Manned missions to cayman trough deep sea vents
The Cayman Trough (also known as the Cayman Trench, Bartlett Deep and Bartlett Trough) is a complex transform fault zone pull-apart basin which contains a small spreading ridge on the floor of the western Caribbean Sea between Jamaica and the Cayman Islands. It is the deepest point in the Caribbean Sea and forms part of the tectonic boundary between the North American Plate and the Caribbean Plate. It extends from the Windward Passage, going south of the Sierra Maestra of Cuba toward Guatemala. The transform continues onshore as the Motagua Fault, which cuts across Guatemala and extends offshore under the Pacific Ocean, where it intersects the Middle America Trench subduction zone.
The relatively narrow trough trends east-northeast to west-southwest and has a maximum depth of 7,686 metres (25,217 ft). Within the trough is a slowly spreading north-south ridge which may be the result of an offset or gap of approximately 420 kilometres (260 mi) along the main fault trace. The Cayman spreading ridge shows a long-term opening rate of 11–12 mm/yr. The eastern section of the trough has been named the Gonâve Microplate. The Gonâve plate extends from the spreading ridge east to the island of Hispaniola. It is bounded on the north by the Oriente and Septentrional fault zones. On the south the Gonâve is bounded by the Walton fault, the Jamaica restraining bend and the Enriquillo-Plantain Garden fault zone. The two bounding strike slip fault zones are left lateral. The motion relative to the North American Plate is 11 mm/yr to the east and the motion relative to the Caribbean Plate is 8 mm/yr.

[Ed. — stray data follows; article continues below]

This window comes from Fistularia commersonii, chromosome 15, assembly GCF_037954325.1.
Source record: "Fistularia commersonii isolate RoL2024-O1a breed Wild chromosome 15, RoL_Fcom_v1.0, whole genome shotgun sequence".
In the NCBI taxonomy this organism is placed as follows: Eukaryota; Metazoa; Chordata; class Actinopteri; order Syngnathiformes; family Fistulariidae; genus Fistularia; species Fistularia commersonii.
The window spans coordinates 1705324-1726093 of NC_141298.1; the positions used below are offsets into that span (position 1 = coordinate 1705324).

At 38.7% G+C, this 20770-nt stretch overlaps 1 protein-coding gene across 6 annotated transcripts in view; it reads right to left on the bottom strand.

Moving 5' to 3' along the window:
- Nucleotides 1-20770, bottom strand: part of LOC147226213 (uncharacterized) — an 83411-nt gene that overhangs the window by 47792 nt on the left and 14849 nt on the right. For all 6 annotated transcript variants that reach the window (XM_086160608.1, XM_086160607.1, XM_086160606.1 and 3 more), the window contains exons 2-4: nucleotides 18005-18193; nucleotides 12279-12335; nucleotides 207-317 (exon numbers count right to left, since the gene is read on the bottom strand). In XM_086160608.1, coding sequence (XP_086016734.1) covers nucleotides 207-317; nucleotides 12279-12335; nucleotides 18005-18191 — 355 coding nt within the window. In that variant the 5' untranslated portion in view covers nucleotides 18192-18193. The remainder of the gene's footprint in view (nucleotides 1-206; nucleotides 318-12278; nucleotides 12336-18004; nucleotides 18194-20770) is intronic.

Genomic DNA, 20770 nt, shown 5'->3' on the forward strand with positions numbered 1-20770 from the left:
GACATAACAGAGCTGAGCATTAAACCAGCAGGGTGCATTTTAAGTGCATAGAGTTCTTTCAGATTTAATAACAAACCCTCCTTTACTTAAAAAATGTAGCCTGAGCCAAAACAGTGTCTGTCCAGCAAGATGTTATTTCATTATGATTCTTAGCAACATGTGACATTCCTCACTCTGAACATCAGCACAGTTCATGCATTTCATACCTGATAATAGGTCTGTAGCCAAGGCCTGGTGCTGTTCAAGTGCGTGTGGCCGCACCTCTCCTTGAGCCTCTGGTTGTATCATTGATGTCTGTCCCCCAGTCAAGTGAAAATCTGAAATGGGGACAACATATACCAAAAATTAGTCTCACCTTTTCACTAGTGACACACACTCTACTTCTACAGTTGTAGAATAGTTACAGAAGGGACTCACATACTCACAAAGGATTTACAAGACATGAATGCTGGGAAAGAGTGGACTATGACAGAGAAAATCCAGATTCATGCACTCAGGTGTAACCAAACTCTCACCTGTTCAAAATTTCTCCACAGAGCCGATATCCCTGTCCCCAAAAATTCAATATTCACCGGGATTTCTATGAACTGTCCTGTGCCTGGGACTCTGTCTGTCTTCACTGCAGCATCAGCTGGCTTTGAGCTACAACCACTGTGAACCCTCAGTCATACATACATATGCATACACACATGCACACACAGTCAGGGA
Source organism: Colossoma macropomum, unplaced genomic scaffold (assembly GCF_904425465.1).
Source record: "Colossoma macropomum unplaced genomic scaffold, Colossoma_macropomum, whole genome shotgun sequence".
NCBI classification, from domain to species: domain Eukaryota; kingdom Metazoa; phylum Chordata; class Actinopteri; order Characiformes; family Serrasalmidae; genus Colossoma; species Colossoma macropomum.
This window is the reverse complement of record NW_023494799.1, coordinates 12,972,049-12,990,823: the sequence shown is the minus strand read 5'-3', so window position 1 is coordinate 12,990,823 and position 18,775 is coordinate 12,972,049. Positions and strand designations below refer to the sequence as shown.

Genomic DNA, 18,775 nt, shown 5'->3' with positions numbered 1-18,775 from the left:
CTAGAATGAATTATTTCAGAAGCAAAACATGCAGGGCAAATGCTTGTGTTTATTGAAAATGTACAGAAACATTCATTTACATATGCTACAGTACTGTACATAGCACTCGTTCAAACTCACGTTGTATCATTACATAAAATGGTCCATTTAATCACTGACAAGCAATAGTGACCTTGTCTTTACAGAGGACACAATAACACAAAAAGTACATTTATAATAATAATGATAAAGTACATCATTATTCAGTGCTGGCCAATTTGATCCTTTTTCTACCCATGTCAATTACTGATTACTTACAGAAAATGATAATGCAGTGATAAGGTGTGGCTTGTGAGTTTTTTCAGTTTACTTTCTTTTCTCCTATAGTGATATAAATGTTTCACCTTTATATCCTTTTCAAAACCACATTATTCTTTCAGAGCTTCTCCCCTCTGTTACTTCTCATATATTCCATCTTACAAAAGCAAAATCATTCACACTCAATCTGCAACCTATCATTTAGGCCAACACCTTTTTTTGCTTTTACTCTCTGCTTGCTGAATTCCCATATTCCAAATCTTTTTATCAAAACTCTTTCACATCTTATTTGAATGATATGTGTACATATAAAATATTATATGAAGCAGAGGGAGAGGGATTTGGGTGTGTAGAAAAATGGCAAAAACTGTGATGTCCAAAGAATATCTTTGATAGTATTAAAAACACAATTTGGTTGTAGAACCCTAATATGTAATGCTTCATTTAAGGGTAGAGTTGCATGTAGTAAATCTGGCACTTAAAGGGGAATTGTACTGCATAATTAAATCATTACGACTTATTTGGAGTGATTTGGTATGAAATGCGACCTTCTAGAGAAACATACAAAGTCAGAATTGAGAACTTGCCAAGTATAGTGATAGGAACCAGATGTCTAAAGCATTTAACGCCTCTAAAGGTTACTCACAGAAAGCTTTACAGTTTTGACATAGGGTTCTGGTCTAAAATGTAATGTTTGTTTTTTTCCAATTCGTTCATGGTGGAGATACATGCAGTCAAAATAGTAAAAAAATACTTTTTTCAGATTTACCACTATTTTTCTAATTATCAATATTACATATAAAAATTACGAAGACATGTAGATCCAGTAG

During the Eocene the trough was the site of a subduction zone which formed the volcanic arc of the Cayman Ridge and the Sierra Maestra volcanic terrain of Cuba to the north, as the northeastward-moving Caribbean Plate was subducted beneath the southwest-moving North American Plate, or as some researchers contend, beneath a plate fragment dubbed the East Cuban Microplate.
In 2010 a UK team from the National Oceanography Centre in Southampton (NOCS), equipped with an autonomously controlled robot submarine, began mapping the full extent of the trench and discovered black smokers on the ocean floor at a depth of 5 km (3.1 mi), the deepest yet found. In January 2012, the researchers announced that water exits the vents at a temperature possibly exceeding 450 °C (842 °F), making them among the hottest known undersea vents. They also announced the discovery of new species, including an eyeless shrimp with a light-sensing organ on its back.